By the time I was 11 and welcomed into unexpected womanhood – first by a trickle between my thighs at last made plain to me in shocked hush by a pained and shamefaced nun; minutes later in a fumbling encounter with my cousin, Mario, in the old stables behind our houses – we’d been sprung from that pressure cooker. Papa had found work with the local police. This must have been a source of strain on him, recalling that in these times, the Irish who heaped disdain on our kind night and day were synonymous with this line of work, but he never showed it, at least not to me. It was such a source of pure relief to him, after years without work, to afford to move us out – and, after all that, it was only down the block! – that he never showed me the slightest harshness ever again. 

Our eternal springtime began that summer and, oddly, so did those suppers out.

Chapter 2

There were three restaurants all in a row, called Nunzio’s, Tuzzios, and the one we called “Threezios,” whose proper name is now forever lost in the folds of my senile brain. Despite how it may sound to you, they were all quite different establishments. Not that this mattered much, because it was not in the design of our Creator that our family might eat out, certainly not on Christmas or Easter, or even less likely on any other day you could suggest.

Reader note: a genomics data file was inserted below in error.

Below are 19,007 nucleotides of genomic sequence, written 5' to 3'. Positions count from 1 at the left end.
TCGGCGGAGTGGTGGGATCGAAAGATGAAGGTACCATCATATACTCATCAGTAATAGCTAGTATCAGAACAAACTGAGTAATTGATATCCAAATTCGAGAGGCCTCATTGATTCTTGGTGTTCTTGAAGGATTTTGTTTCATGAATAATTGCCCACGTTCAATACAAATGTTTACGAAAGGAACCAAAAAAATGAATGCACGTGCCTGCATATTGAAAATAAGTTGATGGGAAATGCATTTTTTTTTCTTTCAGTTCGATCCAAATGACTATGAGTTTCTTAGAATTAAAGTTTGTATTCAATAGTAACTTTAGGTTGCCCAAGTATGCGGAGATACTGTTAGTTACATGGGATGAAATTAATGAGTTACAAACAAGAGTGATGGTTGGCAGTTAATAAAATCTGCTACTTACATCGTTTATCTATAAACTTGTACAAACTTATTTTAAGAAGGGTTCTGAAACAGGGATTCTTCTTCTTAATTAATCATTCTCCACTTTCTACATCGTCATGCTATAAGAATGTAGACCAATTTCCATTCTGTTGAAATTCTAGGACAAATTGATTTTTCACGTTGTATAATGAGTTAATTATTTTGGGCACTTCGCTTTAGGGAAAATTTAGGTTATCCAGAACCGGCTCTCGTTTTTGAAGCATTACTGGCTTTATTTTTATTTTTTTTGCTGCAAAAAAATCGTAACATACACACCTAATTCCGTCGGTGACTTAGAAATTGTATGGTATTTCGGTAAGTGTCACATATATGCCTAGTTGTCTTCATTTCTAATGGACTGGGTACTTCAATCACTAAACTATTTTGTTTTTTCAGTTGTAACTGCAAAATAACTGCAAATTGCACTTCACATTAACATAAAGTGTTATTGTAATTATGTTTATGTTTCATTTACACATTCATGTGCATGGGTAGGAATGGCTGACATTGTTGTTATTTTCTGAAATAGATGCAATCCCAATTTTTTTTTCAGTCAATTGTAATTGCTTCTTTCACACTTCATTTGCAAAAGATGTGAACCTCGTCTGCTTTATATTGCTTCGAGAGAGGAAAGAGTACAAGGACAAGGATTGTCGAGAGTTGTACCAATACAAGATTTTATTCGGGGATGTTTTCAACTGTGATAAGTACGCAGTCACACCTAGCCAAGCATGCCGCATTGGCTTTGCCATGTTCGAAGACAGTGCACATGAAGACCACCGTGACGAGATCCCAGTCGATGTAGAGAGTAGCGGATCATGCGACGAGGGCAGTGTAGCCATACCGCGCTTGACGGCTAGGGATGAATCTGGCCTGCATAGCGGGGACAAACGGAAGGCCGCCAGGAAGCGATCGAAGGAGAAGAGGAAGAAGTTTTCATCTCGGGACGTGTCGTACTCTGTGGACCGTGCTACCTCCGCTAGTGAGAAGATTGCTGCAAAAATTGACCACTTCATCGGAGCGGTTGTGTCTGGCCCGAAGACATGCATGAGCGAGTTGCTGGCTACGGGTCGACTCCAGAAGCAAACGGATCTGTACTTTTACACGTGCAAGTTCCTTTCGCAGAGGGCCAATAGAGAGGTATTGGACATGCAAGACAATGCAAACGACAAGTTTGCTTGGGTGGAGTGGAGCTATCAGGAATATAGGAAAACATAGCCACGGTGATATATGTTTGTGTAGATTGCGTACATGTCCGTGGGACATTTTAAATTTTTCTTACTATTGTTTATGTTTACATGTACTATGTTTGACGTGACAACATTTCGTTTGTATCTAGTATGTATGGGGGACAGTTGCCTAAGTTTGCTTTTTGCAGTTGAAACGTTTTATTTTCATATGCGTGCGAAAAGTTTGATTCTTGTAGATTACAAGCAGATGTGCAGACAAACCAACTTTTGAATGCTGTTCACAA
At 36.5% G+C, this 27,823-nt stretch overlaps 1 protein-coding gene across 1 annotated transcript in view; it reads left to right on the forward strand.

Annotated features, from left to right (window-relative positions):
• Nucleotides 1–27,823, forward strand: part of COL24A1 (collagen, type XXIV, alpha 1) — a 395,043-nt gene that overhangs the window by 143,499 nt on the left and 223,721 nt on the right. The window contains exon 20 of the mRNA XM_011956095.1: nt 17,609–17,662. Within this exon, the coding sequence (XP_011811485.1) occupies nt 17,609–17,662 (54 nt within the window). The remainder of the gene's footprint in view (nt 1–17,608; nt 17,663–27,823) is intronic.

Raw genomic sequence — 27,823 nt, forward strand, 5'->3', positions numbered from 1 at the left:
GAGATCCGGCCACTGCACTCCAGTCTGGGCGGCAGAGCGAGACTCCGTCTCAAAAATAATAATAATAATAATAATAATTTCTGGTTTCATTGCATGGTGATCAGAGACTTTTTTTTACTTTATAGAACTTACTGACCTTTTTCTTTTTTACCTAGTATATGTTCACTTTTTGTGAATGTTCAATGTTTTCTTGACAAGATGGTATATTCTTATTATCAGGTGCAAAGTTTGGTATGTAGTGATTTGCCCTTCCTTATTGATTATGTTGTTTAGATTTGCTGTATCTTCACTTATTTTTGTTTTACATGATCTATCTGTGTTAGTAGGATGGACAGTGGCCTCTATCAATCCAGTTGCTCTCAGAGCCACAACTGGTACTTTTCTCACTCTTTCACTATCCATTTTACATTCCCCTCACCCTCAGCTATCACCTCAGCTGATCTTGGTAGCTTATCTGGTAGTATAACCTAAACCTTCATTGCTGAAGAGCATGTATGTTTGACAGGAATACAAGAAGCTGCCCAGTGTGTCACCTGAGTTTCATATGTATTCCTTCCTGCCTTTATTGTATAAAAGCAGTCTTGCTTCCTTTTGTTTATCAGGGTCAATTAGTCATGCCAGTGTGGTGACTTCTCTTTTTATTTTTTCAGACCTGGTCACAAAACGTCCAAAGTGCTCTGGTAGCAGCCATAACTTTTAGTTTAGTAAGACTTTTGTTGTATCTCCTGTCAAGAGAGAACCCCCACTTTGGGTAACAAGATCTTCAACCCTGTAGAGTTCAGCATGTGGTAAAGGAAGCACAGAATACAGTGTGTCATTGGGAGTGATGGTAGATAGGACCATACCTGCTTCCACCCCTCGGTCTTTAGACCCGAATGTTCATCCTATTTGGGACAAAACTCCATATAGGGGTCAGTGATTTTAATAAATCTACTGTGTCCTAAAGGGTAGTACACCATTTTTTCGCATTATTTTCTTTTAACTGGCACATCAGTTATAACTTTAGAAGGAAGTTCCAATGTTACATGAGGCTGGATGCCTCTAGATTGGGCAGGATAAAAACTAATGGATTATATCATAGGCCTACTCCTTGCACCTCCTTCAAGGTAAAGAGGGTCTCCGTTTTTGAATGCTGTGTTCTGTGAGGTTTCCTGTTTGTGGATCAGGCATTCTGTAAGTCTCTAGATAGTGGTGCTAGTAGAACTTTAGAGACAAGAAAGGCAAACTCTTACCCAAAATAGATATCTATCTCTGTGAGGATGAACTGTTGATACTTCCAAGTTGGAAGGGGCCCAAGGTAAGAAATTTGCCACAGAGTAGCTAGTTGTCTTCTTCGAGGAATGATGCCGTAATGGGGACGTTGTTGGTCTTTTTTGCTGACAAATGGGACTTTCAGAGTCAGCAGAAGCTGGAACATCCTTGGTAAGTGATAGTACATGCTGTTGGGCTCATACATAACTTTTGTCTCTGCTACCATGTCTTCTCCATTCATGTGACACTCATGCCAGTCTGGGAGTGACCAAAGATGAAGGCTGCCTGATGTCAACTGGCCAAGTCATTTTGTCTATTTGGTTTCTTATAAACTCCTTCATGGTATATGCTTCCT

My Aunt Connie, who was always in the kitchen, could occasionally sell her home-baked goods to Tuzzios, but she barely made a dime because she was so meticulous with her ingredients and generous on portions that she inevitably had to spend more than she earned. I cooked alongside her for hours into the night and sweated while the boys played stickball and ringolivio and the lightning bugs beckoned from outside the screen door. She was a better cook than Mama, a point of contention throughout their lives, but there you have it. She may, in fact, have been an artist. She certainly never scrimped, not to save time, nor money, nor the effort of washing up a frying pan. 

That’s why – or so I thought – she was the only one sorry to see us go when we went. Because, I guessed as a child, she’d attained all she ever longed for: the upstairs master bedroom with half a double bed and a full dresser all to herself; a chef’s assistant in Mama, who was in no position to complain, whom she could lord over; and an audience of 13 open mouths to keep feeding. Not that she ever begged us to stay longer than our appetite required, but you could see in her moistening eyes that she would never be truly contented in life until the rest of us, like her, were too fat to fit through the back door any way but sideways.